Truth -- By: John Warwick Montgomery
Abstract: Reprinted from The Encyclopedia of Christian Civilization, ed. George Killian (4 vols., 2012) and the author’s article in his Christ As Centre and Circumference (Verlag fuer Kultur und Wissenschaft, 2012).
Pontius Pilate’s ironic question, “What is truth?” poses the central epistemological question for both philosophy and theology.
Philosophically, the fundamental issue is between those who hold truth to be absolute and those who maintain relativistic views of the nature of truth. Absolutists have generally maintained a correspondence understanding (truth is what corresponds to external reality), whilst relativists commonly hold to a coherence view (truth is found in internal consistency). Boston University philosopher Edgar Sheffield Brightman endeavoured to combine these insights by defining truth as systematic consistency (a true statement fits the facts of the external world and is internally consistent), and that approach was echoed theologically by Edward John Carnell (An Introduction to Christian Apologetics). More recently, the so-called Postmodernists have embraced a scepticism lying somewhere between solipsism (there is no external reality) and existentialism (one’s personal existence determines the character of things): “My world is not necessarily your world, nor my story your story.”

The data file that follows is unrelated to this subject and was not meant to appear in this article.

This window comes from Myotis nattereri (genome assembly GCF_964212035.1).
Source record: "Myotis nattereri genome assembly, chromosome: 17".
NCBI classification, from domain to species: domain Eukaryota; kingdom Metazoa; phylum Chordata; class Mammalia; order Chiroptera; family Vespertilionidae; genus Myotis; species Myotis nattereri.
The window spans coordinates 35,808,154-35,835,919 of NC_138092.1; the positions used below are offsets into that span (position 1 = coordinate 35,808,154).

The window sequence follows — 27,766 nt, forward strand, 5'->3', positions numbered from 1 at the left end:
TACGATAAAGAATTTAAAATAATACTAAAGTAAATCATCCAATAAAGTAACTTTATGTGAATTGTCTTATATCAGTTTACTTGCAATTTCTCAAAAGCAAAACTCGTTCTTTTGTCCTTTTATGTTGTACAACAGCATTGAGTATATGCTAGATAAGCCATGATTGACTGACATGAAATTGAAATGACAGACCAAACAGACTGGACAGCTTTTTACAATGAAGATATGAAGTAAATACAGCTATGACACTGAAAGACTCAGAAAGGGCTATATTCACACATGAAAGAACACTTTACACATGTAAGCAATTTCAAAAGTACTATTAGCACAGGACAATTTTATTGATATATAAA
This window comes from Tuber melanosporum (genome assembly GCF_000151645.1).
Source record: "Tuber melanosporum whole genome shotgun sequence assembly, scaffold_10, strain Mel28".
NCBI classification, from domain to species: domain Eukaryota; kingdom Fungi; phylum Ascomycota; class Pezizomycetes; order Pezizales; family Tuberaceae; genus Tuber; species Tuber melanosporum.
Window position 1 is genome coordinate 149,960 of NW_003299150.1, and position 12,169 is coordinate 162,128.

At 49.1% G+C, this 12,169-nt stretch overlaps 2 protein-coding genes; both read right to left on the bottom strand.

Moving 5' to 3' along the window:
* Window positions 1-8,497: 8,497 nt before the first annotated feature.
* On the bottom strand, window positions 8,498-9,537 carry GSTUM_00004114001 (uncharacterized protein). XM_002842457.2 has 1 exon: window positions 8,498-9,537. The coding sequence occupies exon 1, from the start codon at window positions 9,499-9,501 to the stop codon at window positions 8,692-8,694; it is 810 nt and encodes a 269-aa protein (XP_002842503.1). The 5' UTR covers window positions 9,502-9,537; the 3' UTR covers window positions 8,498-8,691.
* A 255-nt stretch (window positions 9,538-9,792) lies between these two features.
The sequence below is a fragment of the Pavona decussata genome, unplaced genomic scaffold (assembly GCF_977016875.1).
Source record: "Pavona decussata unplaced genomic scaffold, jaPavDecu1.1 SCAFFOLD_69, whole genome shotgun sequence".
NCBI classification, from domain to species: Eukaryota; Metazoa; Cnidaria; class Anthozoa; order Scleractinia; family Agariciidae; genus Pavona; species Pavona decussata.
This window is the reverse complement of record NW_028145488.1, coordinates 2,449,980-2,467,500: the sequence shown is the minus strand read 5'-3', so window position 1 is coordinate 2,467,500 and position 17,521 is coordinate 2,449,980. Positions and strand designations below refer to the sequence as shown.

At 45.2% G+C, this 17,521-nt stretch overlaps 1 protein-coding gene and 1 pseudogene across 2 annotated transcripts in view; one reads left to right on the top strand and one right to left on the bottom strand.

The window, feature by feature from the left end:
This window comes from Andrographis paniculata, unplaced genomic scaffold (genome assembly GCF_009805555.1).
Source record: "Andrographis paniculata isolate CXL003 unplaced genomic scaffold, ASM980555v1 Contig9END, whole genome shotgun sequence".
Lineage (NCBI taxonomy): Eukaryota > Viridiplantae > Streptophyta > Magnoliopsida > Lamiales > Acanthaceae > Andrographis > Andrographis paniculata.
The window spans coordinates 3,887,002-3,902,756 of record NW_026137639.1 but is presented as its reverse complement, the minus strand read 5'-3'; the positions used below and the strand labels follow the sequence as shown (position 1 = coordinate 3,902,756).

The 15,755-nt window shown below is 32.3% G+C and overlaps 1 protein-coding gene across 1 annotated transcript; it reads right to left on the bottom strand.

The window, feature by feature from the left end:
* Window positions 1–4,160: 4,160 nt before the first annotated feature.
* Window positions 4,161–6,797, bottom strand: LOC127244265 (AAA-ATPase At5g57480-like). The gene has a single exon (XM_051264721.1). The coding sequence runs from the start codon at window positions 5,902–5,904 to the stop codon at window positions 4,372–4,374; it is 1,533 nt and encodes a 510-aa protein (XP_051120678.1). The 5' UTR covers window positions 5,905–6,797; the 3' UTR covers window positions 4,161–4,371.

Theologically, a Post-modernist approach is generally regarded as incompatible with the thrust of Christian revelation, which asserts that the world is God’s objective creation and the de facto object of his redemptive love in Christ. Moreover, where consistency appears to conflict with factuality (as in the case of Trinitarian doctrine or the tension between divine election and human freewill), theology chooses fact—for “God’s ways are not our ways, nor his thoughts our thoughts.”
Among contemporary theologians, ideological conflict is often seen between truth as objective event (the factual reliability of the written Word, the Scriptures, and the events of the human life of Christ, the living Word) and truth as personal commitment (Jesus’ affirmation that he personally is “the way, the truth, and the life”). But the two are surely not incompatible, since, in the final analysis, it is the truth of God’s objective revelation which justifies commitment to its personal centre: Jesus Christ as Saviour and Lord.
G. Pitcher, ed., Truth (“Contemporary Perspectives in Philosophy”; Englewood Cliffs, N.J.: Prentice Hall, 1964);
Encyclopedia of Philosophy, ed. Paul Edwards (8 vols. and Supplement; New York: Macmillan 1967–1996), arts. “Truth,” “Coh...
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